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Guapo - Obscure Knowledge CD (album) cover





3.78 | 74 ratings

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3 stars Despite a growing frustration with the high and vocal early praise that Guapo releases garner, I have decided to press on regardless in my patient getting-to-know, give-em-a-chance attitude to this band. Though my first exposure to them, the universally acclaimed 2004 release, "Five Suns," helped convince me that this might be (one of) the new direction(s) of Zuehl, I have now decided that the music of this band is less Zeuhl and more Avant Garde/RIO (which is probably the band's intention after all).

1. "Obscure Knowledge (Part I)" (25:39) Opens with a fairly exciting six-minute section that is straight out of the Zeuhl textbook, but then transitions into a rather-prolonged ten-minute SWANS-like section which is all founded upon the repetetive ejaculation of a single guitar chord. The sudden switch into a kind of 1960s BLACK SABBATH blues-rock. At 17:30 the music leaps into a series of YES-like machine gun explosions which is then followed by a brief Steve Howe-like passage which is then transformed into a Robert Fripp-like riff which becomes the new theme foundations for a five minute section of continuous experimental sound discharges. This is then ended by the band's quick discourse into a Crimson/VDGG-like fabric which then gets the Kavus/Fripp treatment from the lead guitar. Nice section that ends in the 25th minute with a brief return to a variation of the SWANS-like theme. This is quickly cast off in favor of a very thick, heavy King Crimson patch. But, alas, this is too good to last as the band falls back into a prolonged single-chord format for the song's final section in which the bass, organ, Fender Rhodes, and second guitar are (thankfully) more prominent (though Kavus' single chord guitar is still far in the foreground). (42.5/50)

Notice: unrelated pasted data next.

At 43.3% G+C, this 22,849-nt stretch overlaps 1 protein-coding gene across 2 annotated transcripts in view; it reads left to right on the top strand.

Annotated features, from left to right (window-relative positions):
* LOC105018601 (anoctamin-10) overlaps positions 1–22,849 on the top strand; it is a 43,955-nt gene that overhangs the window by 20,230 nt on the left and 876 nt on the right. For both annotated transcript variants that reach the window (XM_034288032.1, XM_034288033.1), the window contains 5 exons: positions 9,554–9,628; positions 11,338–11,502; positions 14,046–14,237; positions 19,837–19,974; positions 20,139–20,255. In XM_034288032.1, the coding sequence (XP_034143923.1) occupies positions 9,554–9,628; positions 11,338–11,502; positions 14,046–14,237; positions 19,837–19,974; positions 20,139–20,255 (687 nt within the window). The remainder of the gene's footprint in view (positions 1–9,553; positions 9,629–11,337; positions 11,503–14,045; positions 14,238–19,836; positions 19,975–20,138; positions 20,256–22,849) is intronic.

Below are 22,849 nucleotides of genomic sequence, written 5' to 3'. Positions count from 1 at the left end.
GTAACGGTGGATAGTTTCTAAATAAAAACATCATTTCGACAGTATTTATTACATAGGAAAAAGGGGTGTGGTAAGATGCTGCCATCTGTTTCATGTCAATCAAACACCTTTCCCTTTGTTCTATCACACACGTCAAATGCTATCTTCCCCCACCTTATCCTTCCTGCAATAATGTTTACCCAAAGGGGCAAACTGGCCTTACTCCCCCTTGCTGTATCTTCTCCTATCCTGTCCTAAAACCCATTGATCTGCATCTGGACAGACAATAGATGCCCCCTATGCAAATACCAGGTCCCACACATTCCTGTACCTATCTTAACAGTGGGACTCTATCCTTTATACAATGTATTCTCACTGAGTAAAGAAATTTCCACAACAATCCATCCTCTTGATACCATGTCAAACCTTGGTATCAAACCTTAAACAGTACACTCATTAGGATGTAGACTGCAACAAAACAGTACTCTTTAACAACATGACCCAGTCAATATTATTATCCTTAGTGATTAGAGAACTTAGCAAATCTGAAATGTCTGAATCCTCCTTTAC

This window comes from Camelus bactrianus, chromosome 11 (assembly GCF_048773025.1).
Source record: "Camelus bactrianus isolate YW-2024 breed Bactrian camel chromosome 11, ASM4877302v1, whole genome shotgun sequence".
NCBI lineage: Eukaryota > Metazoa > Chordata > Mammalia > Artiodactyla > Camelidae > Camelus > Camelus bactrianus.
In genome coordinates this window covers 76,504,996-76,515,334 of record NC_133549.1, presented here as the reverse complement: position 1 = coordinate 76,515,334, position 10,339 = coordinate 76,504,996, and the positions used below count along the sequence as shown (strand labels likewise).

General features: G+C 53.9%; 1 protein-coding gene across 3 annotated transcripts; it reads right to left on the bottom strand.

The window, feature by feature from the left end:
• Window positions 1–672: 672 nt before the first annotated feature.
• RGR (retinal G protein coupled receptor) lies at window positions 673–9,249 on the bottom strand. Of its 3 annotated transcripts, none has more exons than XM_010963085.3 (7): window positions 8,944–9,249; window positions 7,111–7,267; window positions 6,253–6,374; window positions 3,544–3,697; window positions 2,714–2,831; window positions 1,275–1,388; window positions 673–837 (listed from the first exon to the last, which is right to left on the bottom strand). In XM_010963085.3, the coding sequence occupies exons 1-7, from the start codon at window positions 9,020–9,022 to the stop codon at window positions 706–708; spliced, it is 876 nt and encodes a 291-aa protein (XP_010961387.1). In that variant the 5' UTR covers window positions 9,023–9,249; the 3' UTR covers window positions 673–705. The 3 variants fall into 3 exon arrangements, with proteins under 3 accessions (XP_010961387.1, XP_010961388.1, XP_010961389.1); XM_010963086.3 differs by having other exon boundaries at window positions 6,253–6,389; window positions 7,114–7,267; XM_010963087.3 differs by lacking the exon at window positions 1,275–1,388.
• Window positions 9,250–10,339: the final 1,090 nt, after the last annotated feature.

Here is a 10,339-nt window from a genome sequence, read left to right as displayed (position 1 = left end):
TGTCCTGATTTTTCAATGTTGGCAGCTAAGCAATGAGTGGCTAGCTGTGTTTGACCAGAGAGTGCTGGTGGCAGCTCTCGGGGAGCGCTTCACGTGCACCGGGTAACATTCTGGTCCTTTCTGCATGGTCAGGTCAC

2. "Obscure Knowledge (Part II)" (4:38) is an organ and bagpipe-led piece that again can't help but remind me of a SWANS song. All kinds of incidental "wind"-like sounds are thrown into the cauldron by the various other musicians, making for an interesting cacophony of babeldom. I actually quite like it! (9/10)

3. "Obscure Knowledge (Part III)" (12:39) opens with some real blues playing before settling into a kind of Hendrix Haze. Still, this is real music, with foundation in real chords, keys, and scales. (21/25)

Four stars; an excellent contribution to the modern catalogue of Avant/RIO.

BrufordFreak | 3/5 |


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